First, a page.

Technology might change and forms of communication might shift but, at its heart, social media is based on basic human impulses of sharing. Social media platforms are a space — most often extremely public — set up to share. Sharing interests. Sharing insights. Sharing questions to get answers or more interesting questions. Sharing to make friends and meet collaborators. Sharing to be a good citizen. Sharing to raise one’s profile in a group. Technical ability will always be secondary to social abilities and the beautiful impulse to share.
The internet was always social: even before it had pages to access via web browsers (like Firefox or Internet Explorer). Groups had synchronous communications via chat rooms on IRC servers and asynchronous communications via newsgroups on Usenet.
Web pages to access via browsers and interconnected with hyperlinks date back to Christmas 1990 (only!) when Sir Tim Berners-Lee, a British computer scientist working for CERN near Geneva in Switzerland, invented the web. His invention spread over the whole internet during the first half of the 1990s.
Not long after, the first blogs started appearing. « Blog » is the contraction of the words « web » and « log ». These publications are defined by their format: a series of entries in ante-chronological order. They were varied in their styles, tone and lengths. Early bloggers chronicled their discoveries on the still relatively young world wide web, they shared insights about their interests, some were diarists or journalists… People started pouring their passions in this format.
In the early days, blogging required knowledge of code and web servers. In 1999, easier to use services such as LiveJournal and Blogger.com launched. Using these services, running a blog got easier. In the following years, there was an explosion in the number of blogs. By 2004, blogs became mainstream.
Most bloggers are read by few people. Social media is, among other things, characterized by smaller readership / viewership. Mass circulation and audience metrics aren’t the point. As you may know, mass media and their pretences of objectivity are recent (and crumbling) historical phenomena. Early in the eighteenth century, opinionated publications like The Spectator (1711) and Tatler (1709) circulated in small numbers and flourished. People read and debated them in coffee shops. They wrote and published in agreement or disagreement. Vigorous debate and fecund struggles shook the public square. In many respects, early social media was a return to these days. Bloggers knew each other and published articles in reaction to other articles frequently.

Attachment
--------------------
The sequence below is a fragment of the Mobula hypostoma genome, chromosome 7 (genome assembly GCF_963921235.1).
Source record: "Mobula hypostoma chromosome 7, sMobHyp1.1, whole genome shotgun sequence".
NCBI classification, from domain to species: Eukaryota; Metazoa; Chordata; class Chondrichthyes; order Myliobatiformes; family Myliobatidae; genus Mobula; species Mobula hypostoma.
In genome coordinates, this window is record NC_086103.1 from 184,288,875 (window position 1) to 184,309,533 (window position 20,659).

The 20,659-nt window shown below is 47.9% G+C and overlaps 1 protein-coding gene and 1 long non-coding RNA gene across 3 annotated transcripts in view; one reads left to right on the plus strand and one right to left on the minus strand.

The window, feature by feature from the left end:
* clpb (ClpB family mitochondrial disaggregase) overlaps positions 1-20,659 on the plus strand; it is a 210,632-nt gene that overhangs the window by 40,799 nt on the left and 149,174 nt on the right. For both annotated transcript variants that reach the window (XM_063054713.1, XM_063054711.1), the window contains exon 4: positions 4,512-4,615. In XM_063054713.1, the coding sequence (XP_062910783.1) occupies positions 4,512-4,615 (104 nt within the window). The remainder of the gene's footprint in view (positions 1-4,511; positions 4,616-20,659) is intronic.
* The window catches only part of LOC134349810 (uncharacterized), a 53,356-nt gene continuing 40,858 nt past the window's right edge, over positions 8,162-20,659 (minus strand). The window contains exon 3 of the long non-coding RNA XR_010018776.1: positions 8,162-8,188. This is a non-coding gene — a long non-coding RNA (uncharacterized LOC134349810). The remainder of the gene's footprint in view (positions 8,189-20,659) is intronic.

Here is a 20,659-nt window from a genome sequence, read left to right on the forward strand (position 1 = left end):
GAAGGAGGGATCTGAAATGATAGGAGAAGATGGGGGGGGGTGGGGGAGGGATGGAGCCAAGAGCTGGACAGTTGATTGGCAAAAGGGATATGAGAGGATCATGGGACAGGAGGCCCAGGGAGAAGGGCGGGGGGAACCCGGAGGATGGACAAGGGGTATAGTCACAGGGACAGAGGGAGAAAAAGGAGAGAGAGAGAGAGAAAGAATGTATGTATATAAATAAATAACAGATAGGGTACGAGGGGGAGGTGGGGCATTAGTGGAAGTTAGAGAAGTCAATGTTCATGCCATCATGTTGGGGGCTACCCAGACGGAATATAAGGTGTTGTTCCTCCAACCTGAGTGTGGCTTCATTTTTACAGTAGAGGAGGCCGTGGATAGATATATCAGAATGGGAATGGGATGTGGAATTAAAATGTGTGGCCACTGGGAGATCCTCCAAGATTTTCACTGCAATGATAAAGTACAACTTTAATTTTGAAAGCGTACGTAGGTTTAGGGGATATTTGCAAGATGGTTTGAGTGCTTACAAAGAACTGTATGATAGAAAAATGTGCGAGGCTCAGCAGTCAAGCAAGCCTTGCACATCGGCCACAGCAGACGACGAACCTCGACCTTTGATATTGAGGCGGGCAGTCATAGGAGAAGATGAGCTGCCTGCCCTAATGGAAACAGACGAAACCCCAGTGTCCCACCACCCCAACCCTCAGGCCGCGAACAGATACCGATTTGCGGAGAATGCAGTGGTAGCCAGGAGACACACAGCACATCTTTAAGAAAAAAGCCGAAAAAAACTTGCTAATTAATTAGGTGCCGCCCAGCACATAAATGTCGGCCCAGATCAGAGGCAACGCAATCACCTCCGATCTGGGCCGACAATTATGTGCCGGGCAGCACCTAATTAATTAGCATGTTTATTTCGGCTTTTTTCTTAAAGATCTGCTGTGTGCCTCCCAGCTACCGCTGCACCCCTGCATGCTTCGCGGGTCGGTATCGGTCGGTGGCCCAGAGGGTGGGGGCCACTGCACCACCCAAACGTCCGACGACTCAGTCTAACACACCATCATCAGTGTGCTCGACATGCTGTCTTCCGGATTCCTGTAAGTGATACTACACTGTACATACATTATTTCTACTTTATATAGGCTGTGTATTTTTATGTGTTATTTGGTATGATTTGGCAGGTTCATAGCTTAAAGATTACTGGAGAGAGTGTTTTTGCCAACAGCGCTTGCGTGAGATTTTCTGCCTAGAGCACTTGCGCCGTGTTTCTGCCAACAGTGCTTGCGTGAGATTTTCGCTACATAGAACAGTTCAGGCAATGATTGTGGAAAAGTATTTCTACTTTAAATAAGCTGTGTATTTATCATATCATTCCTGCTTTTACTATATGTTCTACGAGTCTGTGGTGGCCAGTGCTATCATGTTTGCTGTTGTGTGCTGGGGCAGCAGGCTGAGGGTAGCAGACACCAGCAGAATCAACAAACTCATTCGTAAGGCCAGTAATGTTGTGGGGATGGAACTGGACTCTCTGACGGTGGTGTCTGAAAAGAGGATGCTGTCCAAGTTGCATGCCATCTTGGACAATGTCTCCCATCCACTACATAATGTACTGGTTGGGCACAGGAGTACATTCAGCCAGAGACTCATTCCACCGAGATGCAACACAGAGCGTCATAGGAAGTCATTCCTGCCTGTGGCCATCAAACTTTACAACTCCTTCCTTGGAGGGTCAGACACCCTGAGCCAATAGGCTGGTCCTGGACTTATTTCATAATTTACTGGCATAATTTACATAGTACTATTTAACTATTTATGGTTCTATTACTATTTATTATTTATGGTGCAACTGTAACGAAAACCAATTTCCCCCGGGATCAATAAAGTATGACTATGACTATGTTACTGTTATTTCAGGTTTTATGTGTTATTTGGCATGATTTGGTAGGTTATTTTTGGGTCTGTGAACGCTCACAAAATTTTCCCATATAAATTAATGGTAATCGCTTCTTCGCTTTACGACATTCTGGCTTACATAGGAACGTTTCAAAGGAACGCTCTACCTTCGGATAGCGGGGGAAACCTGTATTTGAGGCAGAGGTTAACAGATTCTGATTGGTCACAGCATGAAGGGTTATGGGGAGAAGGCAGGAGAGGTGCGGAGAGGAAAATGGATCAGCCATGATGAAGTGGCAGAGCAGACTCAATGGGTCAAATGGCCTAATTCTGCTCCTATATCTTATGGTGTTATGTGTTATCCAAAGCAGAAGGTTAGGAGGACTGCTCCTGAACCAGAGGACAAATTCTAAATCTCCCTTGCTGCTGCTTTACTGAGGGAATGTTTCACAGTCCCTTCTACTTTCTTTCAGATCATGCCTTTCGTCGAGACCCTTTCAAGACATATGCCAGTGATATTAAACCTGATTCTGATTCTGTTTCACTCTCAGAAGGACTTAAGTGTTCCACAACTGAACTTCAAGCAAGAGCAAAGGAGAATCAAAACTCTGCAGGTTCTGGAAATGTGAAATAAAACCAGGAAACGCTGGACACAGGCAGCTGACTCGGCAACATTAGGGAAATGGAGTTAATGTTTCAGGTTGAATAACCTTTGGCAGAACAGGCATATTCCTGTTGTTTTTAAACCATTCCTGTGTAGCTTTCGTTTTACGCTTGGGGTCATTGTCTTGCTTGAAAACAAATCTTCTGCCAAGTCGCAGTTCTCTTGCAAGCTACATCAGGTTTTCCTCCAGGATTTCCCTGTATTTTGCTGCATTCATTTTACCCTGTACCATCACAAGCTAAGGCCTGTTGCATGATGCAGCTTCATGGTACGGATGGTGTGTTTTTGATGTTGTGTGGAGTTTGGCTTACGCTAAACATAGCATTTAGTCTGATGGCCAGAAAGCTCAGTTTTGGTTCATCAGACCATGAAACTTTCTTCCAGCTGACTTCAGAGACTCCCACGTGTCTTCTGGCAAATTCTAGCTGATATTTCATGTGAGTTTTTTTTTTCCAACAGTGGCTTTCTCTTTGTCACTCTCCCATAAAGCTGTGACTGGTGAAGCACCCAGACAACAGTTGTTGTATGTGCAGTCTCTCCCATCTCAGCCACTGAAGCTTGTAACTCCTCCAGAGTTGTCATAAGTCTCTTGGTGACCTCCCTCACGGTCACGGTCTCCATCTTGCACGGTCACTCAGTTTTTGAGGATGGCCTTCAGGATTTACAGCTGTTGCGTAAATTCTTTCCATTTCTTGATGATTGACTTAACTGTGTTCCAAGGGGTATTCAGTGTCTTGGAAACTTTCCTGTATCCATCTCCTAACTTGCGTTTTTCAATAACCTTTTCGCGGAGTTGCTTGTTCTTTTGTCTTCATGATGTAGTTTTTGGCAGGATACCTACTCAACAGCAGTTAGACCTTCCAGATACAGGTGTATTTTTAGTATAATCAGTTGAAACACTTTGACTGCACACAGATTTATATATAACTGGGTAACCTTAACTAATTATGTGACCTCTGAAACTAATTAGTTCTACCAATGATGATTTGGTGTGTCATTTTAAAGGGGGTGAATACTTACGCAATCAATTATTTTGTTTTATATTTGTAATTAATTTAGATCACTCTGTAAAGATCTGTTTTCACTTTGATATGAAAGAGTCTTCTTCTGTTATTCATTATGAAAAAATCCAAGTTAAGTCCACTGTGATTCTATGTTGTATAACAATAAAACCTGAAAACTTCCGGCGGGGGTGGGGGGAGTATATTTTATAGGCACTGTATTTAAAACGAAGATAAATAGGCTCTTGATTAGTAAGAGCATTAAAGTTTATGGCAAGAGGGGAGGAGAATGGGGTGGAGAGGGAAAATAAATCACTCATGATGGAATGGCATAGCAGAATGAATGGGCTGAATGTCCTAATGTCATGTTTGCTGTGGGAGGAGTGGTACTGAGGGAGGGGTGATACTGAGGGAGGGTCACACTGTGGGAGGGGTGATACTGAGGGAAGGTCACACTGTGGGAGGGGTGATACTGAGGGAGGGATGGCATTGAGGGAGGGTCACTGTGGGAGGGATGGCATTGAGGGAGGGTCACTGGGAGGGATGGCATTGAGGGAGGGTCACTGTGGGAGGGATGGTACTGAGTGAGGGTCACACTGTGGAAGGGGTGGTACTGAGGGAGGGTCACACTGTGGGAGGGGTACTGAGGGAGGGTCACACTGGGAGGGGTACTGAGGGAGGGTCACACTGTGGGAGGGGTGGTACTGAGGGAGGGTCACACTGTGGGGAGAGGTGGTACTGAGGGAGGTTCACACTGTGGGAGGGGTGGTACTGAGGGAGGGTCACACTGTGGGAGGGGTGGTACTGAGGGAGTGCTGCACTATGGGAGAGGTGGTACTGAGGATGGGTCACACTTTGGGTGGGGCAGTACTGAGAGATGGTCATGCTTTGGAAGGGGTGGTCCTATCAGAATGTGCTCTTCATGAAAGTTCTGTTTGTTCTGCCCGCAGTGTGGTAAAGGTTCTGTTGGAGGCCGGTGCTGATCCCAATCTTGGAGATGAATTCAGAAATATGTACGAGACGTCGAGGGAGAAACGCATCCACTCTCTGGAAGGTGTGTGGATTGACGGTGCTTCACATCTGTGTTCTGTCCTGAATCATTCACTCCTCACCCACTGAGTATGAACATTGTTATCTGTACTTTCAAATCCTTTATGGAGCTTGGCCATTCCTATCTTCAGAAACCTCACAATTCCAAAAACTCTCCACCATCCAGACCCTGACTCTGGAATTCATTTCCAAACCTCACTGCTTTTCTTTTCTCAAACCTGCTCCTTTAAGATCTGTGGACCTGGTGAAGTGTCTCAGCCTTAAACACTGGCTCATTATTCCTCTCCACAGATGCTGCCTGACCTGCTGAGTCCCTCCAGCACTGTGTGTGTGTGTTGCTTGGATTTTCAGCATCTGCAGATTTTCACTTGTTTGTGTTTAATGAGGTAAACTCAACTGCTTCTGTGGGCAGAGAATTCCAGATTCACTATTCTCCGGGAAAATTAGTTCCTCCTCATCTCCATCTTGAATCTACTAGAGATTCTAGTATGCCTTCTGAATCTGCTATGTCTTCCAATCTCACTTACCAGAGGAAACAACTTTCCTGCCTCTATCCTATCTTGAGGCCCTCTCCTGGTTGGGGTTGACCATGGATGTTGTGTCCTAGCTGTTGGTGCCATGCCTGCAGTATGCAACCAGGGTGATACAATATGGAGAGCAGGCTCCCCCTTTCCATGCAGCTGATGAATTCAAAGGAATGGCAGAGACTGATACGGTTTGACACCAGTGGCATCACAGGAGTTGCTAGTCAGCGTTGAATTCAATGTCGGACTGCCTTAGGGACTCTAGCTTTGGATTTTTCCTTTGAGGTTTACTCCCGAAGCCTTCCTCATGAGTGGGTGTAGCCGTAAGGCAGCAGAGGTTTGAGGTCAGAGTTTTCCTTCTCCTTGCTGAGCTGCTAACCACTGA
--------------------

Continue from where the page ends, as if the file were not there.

In 1999, Rick Levine, Christopher Locke, Doc Searls, and David Weinberger wrote the Cluetrain Manifesto. The Manifesto is a series of 95 theses insisting that the web enables global conversations between people in which the polished/cold language of organisations feel foreign. It says organisations will have to adjust and join these conversations with a genuine human voice or risk becoming irrelevant.
What the Cluetrain Manifesto observed and prophesied did happen. Online conversations influence people in big decisions such as choosing a university and a degree; or for whom to vote in elections; as well as in purchasing decisions such as choosing a refrigerator. We are more suspicious than ever when we face messages in traditional one-way channels. We base purchasing decisions more on our peers’ recommendations and on online searches.
Although blogging remains a great way to disseminate longer forms of writing, the quicker and more spontaneous sharing started happening more and more on the various social media sites which have emerged. Let us resume our little historical overview.
Social networks as we know them today with interconnected user profiles started in the late 1990s. We could go through the evolution of Friendster, the rise of MySpace, etc. It would stoke my nostalgia but it would not give you much value. If the subject interests you, there are many resources out there. Any history that I might offer would also centre around the US and/or Europe. In other regions of the world, other social networks held dominion. Suffice it to say there were many options and rapid evolution.
The most popular ones today — around here — are Twitter, Facebook, Instagram, and LinkedIn. That’s where the party happens and everyone meets.
- Facebook is 1.71 billion monthly active users (June 30, 2016) and 14,495 employees (June 2016)
- Twitter is 313 million active users (June 2016) and 3,860 (June 2016)
- LinkedIn is 106 million active users (March 2016) and 9,732 employees (March 2016). Figures come from Wikipedia.